Proudhon, from his legal standpoint, explains interest, as he does all economic facts, not by the conditions of social production, but by the state laws in which these conditions receive their general expression. From this point of view, which lacks any inkling of the inter-relation between the state laws and the conditions of production in society, these state laws necessarily appear as purely arbitrary orders which at any moment could be replaced just as well by their exact opposite. Nothing is therefore easier for Proudhon than to issue a decree – as soon as he has the power to do so – reducing the rate of interest to one per cent. And if all the other social conditions remained as they were, then indeed this Proudhonist decree would exist on paper only. The rate of interest will continue to be governed by the economic laws to which it is subject today, despite all decrees. Persons possessing credit will continue to borrow money at two, three, four and more per cent, according to circumstances, just as much as before, and the only difference will be that the financiers will be very careful to advance money only to persons from whom no subsequent court proceedings might be expected. Moreover this great plan to deprive capital of its “productivity” is as old as the hills; it is as old as-the usury laws which aimed at nothing else but limiting the rate of interest, and which have since been abolished everywhere because in practice they were continually broken or circumvented, and the state was compelled to admit its impotence against the laws of social production. And the reintroduction of these mediaeval and unworkable laws is now “to take the productivity of capital by the horns?” One sees that the closer Proudhonism is examined the more reactionary it appears.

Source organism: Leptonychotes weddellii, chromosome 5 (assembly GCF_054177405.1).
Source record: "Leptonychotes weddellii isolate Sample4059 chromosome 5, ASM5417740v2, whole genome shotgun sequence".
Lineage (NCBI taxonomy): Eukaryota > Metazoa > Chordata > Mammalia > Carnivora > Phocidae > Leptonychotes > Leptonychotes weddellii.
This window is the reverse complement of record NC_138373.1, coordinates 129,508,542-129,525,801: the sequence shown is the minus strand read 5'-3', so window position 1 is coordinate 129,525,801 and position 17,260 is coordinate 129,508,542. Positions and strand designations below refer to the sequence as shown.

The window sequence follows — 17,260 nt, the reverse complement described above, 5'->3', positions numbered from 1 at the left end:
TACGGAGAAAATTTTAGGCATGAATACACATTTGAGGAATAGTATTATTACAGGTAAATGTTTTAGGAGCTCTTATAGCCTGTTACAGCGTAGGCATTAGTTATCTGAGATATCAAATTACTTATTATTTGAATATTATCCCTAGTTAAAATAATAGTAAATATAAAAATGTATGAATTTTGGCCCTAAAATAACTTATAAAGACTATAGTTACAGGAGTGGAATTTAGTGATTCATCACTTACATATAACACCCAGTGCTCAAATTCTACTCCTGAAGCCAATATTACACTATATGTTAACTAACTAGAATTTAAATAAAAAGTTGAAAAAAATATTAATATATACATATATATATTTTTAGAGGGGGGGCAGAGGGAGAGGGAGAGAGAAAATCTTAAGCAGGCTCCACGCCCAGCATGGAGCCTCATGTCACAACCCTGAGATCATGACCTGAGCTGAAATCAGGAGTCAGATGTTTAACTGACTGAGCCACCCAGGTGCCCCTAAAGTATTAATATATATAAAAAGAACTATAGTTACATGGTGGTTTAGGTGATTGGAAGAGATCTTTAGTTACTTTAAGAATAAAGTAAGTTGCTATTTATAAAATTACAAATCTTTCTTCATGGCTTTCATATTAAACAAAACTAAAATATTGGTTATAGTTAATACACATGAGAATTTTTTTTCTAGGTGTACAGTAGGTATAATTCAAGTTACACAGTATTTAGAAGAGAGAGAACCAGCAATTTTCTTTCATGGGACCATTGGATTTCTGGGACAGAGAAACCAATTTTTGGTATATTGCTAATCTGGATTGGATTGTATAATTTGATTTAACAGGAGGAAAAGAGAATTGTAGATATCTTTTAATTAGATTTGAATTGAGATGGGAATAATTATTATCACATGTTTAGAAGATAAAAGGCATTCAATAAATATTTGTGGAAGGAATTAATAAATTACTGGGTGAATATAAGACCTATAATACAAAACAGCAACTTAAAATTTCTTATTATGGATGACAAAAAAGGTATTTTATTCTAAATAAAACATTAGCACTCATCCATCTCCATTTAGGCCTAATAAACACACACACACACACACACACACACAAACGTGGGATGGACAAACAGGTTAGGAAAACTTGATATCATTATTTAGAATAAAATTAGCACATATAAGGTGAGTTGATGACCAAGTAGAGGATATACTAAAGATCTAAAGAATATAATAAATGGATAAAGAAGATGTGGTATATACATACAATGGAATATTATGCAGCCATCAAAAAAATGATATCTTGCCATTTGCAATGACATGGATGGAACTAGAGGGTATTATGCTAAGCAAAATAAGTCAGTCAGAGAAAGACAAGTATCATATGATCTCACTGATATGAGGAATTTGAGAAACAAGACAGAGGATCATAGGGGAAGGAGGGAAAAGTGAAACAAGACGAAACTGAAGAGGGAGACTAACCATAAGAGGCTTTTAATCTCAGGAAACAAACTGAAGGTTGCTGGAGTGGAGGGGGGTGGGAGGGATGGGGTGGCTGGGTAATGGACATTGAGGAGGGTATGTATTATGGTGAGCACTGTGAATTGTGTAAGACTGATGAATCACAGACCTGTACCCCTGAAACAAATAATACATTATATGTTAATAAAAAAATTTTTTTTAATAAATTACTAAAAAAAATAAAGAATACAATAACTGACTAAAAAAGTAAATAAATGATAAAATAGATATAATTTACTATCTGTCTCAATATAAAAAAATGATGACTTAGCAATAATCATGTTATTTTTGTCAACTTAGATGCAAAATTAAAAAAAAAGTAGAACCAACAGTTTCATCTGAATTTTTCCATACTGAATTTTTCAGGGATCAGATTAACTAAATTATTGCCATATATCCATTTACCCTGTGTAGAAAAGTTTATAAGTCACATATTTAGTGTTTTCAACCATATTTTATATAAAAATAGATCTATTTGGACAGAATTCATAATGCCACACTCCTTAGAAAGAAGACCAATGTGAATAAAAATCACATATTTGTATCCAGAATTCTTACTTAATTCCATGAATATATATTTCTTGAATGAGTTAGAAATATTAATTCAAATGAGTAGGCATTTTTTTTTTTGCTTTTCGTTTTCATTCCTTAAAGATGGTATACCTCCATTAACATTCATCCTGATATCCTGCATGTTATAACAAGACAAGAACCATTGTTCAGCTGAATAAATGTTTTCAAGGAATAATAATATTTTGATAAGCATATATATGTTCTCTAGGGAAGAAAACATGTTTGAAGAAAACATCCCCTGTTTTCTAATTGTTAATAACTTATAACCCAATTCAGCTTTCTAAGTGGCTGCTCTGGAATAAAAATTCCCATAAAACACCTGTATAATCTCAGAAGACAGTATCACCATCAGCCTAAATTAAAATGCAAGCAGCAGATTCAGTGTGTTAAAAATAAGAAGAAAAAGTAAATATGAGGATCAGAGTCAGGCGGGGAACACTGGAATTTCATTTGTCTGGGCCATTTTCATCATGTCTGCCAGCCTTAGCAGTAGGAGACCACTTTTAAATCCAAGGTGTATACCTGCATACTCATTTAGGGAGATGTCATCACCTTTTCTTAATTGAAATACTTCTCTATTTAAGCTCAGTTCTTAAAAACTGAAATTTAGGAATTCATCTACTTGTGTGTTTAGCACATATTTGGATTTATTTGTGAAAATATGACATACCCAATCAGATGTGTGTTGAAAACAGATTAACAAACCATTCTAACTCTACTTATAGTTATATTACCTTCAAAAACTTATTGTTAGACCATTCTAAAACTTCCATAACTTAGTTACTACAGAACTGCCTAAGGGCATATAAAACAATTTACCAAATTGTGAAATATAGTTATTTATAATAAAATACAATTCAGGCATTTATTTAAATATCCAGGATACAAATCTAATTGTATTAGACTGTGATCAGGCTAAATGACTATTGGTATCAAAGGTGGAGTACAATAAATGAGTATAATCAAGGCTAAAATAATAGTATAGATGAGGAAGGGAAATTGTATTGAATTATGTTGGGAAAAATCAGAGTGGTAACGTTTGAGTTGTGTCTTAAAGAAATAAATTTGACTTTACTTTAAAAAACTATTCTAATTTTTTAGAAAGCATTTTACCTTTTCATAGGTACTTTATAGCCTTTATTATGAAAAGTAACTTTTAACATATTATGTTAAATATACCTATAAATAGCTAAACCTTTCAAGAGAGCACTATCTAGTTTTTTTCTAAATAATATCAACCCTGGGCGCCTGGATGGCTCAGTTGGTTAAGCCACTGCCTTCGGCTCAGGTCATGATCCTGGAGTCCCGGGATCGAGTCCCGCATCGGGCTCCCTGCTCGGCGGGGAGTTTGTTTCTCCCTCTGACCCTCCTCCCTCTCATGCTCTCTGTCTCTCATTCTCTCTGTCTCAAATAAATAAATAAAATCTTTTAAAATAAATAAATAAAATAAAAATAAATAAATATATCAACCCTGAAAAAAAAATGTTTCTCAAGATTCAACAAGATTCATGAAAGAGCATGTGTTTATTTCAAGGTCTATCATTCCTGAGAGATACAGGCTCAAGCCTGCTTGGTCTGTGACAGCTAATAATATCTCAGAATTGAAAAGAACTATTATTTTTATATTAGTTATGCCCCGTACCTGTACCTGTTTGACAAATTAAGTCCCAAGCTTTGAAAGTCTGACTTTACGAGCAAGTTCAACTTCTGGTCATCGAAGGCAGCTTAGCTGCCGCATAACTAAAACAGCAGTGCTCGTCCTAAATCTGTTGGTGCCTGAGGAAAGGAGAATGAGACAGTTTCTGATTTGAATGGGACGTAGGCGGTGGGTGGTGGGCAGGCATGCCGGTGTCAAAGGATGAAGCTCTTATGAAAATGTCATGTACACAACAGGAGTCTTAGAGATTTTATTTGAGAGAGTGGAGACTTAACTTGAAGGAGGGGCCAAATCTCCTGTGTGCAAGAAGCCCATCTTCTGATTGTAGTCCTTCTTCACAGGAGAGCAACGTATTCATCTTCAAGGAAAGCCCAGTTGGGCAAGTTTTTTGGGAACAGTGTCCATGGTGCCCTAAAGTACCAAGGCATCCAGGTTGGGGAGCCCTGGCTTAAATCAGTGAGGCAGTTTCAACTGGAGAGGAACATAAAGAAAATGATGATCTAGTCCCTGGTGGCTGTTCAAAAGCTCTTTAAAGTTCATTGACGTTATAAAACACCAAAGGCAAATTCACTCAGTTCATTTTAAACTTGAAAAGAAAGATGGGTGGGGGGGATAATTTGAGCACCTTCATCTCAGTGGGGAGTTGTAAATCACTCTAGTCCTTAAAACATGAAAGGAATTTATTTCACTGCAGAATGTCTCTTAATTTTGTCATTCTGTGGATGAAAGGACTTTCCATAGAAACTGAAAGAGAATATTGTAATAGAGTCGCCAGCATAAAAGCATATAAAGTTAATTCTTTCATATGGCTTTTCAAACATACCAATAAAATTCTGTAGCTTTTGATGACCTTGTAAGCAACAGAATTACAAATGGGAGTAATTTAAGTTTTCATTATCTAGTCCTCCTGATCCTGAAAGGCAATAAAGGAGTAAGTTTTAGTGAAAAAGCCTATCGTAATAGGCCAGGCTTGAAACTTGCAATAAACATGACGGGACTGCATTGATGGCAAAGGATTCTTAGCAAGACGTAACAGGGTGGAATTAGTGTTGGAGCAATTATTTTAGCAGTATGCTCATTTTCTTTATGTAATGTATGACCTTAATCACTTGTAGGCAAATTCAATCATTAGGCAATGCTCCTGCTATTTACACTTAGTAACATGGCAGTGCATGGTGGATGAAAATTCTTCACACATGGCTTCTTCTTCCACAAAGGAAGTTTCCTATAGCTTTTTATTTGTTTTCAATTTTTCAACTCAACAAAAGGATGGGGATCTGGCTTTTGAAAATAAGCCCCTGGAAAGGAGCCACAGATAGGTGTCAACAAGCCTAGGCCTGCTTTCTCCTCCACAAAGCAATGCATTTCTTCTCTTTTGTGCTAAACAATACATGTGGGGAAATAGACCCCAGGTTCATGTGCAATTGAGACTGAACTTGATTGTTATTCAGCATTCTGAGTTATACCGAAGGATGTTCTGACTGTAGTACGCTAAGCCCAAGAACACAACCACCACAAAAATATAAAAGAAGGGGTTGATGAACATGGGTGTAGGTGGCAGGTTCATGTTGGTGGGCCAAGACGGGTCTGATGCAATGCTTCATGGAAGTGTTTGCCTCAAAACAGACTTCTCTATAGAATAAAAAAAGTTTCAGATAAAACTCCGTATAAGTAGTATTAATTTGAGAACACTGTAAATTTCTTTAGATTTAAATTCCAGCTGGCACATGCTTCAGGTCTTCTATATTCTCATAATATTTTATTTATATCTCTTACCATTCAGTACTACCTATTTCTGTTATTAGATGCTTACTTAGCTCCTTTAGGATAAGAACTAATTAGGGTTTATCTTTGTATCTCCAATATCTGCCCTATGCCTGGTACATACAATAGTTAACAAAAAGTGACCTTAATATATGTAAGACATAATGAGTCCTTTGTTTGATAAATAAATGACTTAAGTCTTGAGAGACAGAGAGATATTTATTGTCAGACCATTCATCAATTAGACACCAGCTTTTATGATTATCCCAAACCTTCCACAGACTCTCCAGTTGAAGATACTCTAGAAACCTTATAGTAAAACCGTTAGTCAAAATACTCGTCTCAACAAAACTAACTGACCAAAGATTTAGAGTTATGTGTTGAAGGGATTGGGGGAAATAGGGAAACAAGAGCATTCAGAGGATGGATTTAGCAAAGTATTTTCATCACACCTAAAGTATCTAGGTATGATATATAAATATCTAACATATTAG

When, now, in this fashion the rate of interest has been reduced to zero, and interest on capital therefore abolished, then “nothing more would be paid than the labour necessary to turn over the capital.” This means that the abolition of interest is equivalent to the abolition of profit and even of surplus value. But if it were possible really to abolish interest by decree what would be the consequence? The class of rentiers would no longer have any inducement to loan out their capital in the form of advances, but would invest it industrially themselves or in joint-stock companies on their own account. The mass of surplus value extracted from the working class by the capitalist class would remain the same; only its distribution would be altered, and even that not much.

In fact, our Proudhonist fails to see that, even now, no more is paid on the average in commodity purchase in bourgeois society than “the labour necessary to turn over the capital” (it should read, necessary for the production of the commodity in question). Labour is the measure of value of all commodities, and in present-day society – apart from fluctuations of the market – it is absolutely impossible that on a total average more should be paid for commodities than the labour necessary for their production. No, no, my dear Proudhonist, the difficulty lies elsewhere: it is contained in the fact that “the labour necessary to turn over the capital” (to use your confused terminology) is not fully paid! How this comes about you can look up in Marx (Capital pp. 128-60).